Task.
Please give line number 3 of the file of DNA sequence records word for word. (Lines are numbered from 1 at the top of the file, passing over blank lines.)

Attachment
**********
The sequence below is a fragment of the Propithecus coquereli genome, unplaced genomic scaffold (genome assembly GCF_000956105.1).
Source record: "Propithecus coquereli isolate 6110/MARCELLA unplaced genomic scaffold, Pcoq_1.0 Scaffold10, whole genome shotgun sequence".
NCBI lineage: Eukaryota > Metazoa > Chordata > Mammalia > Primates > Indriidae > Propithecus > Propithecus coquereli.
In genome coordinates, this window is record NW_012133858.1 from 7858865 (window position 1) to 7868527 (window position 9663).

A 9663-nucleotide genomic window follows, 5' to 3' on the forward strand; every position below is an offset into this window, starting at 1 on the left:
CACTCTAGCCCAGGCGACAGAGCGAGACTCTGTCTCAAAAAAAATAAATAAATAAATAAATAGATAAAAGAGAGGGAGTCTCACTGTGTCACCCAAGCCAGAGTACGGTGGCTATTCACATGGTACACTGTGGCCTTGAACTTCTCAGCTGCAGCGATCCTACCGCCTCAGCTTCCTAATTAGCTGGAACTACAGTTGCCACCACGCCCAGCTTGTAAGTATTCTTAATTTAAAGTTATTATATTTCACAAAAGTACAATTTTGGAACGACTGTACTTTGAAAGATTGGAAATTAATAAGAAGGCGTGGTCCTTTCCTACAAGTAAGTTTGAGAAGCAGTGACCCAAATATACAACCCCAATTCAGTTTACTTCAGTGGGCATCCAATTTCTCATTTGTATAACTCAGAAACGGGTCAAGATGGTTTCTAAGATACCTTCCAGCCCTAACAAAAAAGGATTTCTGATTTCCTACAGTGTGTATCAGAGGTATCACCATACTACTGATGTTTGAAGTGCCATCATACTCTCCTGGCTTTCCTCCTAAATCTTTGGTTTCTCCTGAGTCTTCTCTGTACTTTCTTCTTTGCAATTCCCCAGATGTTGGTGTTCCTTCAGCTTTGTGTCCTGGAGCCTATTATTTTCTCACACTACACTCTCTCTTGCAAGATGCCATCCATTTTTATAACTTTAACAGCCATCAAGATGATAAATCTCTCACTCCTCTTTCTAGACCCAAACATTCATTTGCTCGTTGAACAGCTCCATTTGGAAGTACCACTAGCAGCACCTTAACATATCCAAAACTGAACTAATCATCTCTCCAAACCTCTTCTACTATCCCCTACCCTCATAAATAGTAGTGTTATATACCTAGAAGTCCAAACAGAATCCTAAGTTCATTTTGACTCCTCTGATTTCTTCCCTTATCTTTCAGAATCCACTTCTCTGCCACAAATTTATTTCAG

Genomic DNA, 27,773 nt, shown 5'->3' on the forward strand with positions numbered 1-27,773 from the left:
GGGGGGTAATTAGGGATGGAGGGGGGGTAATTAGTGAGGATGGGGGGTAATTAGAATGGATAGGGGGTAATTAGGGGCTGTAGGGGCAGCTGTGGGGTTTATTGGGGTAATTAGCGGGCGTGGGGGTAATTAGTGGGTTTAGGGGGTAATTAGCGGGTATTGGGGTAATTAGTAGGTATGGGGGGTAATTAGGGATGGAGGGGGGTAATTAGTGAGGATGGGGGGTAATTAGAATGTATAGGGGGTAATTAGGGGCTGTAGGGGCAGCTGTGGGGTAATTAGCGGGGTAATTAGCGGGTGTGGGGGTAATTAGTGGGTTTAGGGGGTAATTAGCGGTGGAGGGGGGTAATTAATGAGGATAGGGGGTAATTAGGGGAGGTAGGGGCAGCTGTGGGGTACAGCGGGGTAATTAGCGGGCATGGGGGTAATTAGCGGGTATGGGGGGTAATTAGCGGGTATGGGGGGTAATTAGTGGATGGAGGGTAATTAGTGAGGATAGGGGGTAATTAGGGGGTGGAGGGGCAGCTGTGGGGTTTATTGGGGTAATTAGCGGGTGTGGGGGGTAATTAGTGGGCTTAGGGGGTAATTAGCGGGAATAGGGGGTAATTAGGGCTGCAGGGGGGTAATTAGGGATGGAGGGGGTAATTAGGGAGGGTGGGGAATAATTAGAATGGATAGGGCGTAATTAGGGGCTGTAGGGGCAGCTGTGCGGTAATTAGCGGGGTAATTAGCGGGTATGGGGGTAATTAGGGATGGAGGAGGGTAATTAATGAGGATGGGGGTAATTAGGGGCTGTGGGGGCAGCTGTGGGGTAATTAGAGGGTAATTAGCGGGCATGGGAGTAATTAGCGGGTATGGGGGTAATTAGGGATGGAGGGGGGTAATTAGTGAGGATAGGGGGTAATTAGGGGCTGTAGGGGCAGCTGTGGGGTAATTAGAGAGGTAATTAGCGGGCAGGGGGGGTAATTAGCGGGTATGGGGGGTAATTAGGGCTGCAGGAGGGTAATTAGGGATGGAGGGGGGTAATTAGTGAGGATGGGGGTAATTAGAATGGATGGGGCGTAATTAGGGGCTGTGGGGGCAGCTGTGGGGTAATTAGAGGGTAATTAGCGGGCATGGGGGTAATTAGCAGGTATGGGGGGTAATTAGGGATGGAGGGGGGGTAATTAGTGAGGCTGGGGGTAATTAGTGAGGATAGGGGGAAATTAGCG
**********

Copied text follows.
NCBI lineage: Eukaryota > Metazoa > Chordata > Mammalia > Primates > Indriidae > Propithecus > Propithecus coquereli.